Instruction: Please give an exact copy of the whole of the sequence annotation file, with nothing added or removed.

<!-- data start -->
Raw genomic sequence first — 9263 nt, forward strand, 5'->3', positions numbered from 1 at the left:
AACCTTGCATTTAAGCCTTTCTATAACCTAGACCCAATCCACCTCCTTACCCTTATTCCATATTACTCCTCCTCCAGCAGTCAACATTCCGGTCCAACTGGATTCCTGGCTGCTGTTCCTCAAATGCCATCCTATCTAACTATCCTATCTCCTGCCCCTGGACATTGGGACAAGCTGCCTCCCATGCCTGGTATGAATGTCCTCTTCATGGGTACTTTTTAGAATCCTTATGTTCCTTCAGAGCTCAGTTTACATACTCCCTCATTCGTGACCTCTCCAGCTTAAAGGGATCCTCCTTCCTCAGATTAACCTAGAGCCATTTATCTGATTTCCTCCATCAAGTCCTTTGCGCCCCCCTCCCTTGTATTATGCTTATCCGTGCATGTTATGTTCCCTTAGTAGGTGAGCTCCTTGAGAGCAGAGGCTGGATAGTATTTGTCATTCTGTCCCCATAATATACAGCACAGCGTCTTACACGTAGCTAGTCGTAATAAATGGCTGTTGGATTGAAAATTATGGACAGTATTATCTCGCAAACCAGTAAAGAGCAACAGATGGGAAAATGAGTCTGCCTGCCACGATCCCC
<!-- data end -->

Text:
Raw genomic sequence first — 9263 nt, forward strand, 5'->3', positions numbered from 1 at the left:
AACCTTGCATTTAAGCCTTTCTATAACCTAGACCCAATCCACCTCCTTACCCTTATTCCATATTACTCCTCCTCCAGCAGTCAACATTCCGGTCCAACTGGATTCCTGGCTGCTGTTCCTCAAATGCCATCCTATCTAACTATCCTATCTCCTGCCCCTGGACATTGGGACAAGCTGCCTCCCATGCCTGGTATGAATGTCCTCTTCATGGGTACTTTTTAGAATCCTTATGTTCCTTCAGAGCTCAGTTTACATACTCCCTCATTCGTGACCTCTCCAGCTTAAAGGGATCCTCCTTCCTCAGATTAACCTAGAGCCATTTATCTGATTTCCTCCATCAAGTCCTTTGCGCCCCCCTCCCTTGTATTATGCTTATCCGTGCATGTTATGTTCCCTTAGTAGGTGAGCTCCTTGAGAGCAGAGGCTGGATAGTATTTGTCATTCTGTCCCCATAATATACAGCACAGCGTCTTACACGTAGCTAGTCGTAATAAATGGCTGTTGGATTGAAAATTATGGACAGTATTATCTCGCAAACCAGTAAAGAGCAACAGATGGGAAAATGAGTCTGCCTGCCACGATCCCC